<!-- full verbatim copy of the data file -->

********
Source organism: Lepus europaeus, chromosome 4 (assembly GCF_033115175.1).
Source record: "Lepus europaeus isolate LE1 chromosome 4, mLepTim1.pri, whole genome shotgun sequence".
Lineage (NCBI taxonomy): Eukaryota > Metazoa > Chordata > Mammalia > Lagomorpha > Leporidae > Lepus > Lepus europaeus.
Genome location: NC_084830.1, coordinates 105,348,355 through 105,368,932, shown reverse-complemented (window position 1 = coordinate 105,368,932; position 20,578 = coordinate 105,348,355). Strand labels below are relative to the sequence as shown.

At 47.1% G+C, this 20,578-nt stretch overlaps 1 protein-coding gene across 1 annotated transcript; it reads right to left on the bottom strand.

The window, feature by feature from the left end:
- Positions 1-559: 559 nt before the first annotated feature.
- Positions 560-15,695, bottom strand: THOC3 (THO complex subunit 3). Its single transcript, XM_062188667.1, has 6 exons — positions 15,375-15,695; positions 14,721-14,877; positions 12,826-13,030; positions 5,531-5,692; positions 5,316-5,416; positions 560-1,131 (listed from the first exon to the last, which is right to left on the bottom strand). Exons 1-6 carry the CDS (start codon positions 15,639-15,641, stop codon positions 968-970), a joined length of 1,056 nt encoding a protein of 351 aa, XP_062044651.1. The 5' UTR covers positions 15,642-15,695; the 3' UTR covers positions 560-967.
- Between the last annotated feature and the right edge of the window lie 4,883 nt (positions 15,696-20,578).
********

Source organism: Lepus europaeus, chromosome 4 (assembly GCF_033115175.1).
Source record: "Lepus europaeus isolate LE1 chromosome 4, mLepTim1.pri, whole genome shotgun sequence".
Lineage (NCBI taxonomy): Eukaryota > Metazoa > Chordata > Mammalia > Lagomorpha > Leporidae > Lepus > Lepus europaeus.
Genome location: NC_084830.1, coordinates 105,348,355 through 105,368,932, shown reverse-complemented (window position 1 = coordinate 105,368,932; position 20,578 = coordinate 105,348,355). Strand labels below are relative to the sequence as shown.

At 47.1% G+C, this 20,578-nt stretch overlaps 1 protein-coding gene across 1 annotated transcript; it reads right to left on the bottom strand.

The window, feature by feature from the left end:
- Positions 1-559: 559 nt before the first annotated feature.
- Positions 560-15,695, bottom strand: THOC3 (THO complex subunit 3). Its single transcript, XM_062188667.1, has 6 exons — positions 15,375-15,695; positions 14,721-14,877; positions 12,826-13,030; positions 5,531-5,692; positions 5,316-5,416; positions 560-1,131 (listed from the first exon to the last, which is right to left on the bottom strand). Exons 1-6 carry the CDS (start codon positions 15,639-15,641, stop codon positions 968-970), a joined length of 1,056 nt encoding a protein of 351 aa, XP_062044651.1. The 5' UTR covers positions 15,642-15,695; the 3' UTR covers positions 560-967.
- Between the last annotated feature and the right edge of the window lie 4,883 nt (positions 15,696-20,578).